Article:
When my younger daughter grows up, she’ll have her own giant digital archive–photos of every friend she ever had, every comment on what she ate and wore and worried about from fifth grade on. All her relationships will have their own real-time transcript. And while teenagers may be the most avid self-documenters, it’s true for all of us to varying degrees. In the past 10 years, we’ve learned to measure out our lives not in coffee spoons but in tens of thousands of images and words, a universe that grows in both reach and volume with every new device.
Most of us type more than we talk these days. And the more we live in this parallel digital world, the blurrier the line gets between present and past. Because when nothing is lost, nothing is past. Even if you want it to be. Unbidden, Facebook’s Memories function has started posting photos of a meal you ate seven years ago with people who may not even be alive anymore. And those images sit in your feed along with photos of the mimosa brunch you’re having on vacation right this very second. Time is no longer a river; it’s a looping series of digital paths.
It’s tempting to wander down those pathways, to dredge up an ancient text to win an argument, to pore over a long-forgotten exchange to pinpoint exactly when things crossed over from flirting to love or from love to bitterness. (Surely there’s an app that will analyze language of affection and map when certain words start to dwindle or increase.)For those of us who came of age before we became our own court stenographers, this is unsettling. All that evidence of what we really said messes with the version of ourselves we’ve created. But for our children, having constant, immediate access to every memory is normal. They have grown up as time shifters, each living in his or her own version of the moment.
A few years ago, my daughter, who was just in elementary school, fell in love with the band Queen. She found it online, and for months I’d come home to “We Are the Champions” blasting, a song that was played at my junior high basketball games. Then early one morning, she opened my bedroom door, distraught. “Mom, did you know that Freddie Mercury is … dead?” She’d gone deep into YouTube and stumbled on an old video of the lead singer in his British garden, thin, without his glittering costumes, not long before he died of AIDS in 1991. There was my 21st century girl, mourning a 20th century tragedy as if it had just happened.
Now she’s obsessed with streaming TV shows that I watched while pregnant with her. Last year it was The Office–a series that reminds me of 2006 and the financial crash, bringing her to kindergarten and my impending divorce. For her, it’s all new. And when she’s 35, she’ll be able to watch it whenever she wants. In fact, she’ll be able to go back to visit her life in 2016 anytime she wants.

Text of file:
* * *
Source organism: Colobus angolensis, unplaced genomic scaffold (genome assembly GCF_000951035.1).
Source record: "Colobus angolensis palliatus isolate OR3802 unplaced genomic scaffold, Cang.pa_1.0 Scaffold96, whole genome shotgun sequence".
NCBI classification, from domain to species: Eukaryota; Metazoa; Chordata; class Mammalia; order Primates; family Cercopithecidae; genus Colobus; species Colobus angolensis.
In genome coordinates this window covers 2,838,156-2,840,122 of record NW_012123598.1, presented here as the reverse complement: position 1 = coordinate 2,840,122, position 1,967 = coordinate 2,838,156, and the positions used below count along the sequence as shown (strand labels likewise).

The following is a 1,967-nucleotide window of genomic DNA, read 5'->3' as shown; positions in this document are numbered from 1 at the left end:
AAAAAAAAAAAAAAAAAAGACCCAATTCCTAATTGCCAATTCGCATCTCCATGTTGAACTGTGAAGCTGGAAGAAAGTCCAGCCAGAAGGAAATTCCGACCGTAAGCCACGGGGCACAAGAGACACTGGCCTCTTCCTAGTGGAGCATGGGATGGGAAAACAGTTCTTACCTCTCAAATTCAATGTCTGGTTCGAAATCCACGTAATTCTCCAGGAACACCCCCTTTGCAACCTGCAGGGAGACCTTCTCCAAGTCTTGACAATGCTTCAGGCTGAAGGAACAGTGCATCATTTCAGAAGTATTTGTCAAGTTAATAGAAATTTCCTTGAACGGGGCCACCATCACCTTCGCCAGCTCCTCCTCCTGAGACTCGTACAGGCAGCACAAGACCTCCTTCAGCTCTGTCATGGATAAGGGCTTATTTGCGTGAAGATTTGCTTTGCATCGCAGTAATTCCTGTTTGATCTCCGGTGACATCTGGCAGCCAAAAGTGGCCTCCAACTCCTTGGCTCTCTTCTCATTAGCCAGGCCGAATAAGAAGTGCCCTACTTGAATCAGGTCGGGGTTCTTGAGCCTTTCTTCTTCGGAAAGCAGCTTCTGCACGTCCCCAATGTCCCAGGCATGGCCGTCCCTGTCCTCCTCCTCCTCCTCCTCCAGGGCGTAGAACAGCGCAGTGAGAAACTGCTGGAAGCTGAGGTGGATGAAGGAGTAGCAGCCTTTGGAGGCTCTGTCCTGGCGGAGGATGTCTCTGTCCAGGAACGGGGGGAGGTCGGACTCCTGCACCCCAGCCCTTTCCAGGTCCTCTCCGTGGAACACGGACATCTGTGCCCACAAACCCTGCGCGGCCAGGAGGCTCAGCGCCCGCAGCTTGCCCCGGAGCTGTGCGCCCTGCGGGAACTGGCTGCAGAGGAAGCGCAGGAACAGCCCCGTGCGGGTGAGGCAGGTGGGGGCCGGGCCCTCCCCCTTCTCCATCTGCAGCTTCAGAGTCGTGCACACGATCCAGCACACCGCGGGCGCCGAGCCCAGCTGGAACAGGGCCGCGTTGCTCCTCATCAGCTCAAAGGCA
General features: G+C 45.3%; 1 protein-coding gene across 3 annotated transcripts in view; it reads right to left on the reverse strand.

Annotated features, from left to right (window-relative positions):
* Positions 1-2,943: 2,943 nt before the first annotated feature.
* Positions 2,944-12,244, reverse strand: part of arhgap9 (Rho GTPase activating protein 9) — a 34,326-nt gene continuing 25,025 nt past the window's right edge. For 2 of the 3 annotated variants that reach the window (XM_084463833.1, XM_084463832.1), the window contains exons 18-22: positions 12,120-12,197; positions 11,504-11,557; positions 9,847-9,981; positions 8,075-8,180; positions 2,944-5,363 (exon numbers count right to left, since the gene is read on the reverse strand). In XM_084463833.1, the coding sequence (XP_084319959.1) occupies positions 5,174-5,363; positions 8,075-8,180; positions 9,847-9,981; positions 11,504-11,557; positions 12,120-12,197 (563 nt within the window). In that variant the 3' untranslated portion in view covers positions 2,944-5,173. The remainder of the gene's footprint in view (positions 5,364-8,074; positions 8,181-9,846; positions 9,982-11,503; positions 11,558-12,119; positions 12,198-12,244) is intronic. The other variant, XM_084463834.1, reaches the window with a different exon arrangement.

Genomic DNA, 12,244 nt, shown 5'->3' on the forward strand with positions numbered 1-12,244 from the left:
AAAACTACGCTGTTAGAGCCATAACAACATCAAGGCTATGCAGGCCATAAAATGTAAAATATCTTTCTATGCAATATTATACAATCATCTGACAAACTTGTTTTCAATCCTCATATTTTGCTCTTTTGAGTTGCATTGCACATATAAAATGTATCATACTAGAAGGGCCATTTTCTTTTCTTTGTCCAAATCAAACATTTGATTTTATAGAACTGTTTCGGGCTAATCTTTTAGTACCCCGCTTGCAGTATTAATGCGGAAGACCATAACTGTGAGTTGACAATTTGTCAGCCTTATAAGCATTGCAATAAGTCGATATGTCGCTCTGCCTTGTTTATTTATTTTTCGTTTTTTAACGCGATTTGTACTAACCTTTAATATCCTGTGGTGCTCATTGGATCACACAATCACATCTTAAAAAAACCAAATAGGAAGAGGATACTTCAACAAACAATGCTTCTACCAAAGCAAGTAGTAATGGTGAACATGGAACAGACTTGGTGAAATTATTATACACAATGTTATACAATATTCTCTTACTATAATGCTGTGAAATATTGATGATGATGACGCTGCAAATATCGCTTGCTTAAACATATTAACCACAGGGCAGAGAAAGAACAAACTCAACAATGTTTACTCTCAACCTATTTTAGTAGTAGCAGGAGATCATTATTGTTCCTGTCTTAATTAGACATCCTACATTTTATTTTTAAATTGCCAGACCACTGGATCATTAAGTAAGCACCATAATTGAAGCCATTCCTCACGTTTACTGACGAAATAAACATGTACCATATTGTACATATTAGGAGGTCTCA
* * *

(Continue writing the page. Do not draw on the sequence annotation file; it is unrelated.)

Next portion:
If you, like my family, are of a nostalgic and sometimes emotionally litigious nature, this vast digital archive can be the devil’s playground. There are all the old connections, detailed transcripts of conversations with people you will always miss. Parents long gone, a child now grown, all the places you’ve been that are impossible to revisit. All of it stored in that growing digital cloud of data, the wiki of us. Human beings are built to bond and to resist separation, to grieve the end of things. It’s an ache that ebbs and flows, stirred up by reminders you can’t predict. But now the reminders are always on tap and dispensed regularly.
And those uncountable images are just the start. Last year researchers in France came up with a way to re-create a loved one’s scent. Using a piece of clothing, they can isolate 100 molecules that are unique to a person and turn them into a bottle of perfume. There may be no more visceral way to evoke memories. Smell is the only sense that connects directly to the part of our brain where we store memories.
When I first heard about this, it was creepy and yet … tempting. My mom died five years ago, and until recently her favorite jacket still smelled like her. Now it smells like my closet. Part of me wants to have that part of her back, to stave off time. Or maybe if I had to choose, I’d bottle the scent of my daughters as babies, something that would remind me of their soft, sweet selves when their teenage selves drive me bats.
But here’s the problem with ubiquitous remembrances, whether in a bottle or in a device. You can still wear them out. Even with all our data, memories are fragile and easily distorted. Look at a photo too often, read the same passage over and over again, immerse yourself in the scent of a loved one constantly and it loses potency. It becomes a memory of remembering.
That’s one advantage of our imperfect brains. We can’t help but stumble ahead. And it’s possible that you look forward to having grandchildren precisely because you miss the way your own kids smelled when they were just out of the bath.
This appears in the February 15, 2016 issue of TIME.
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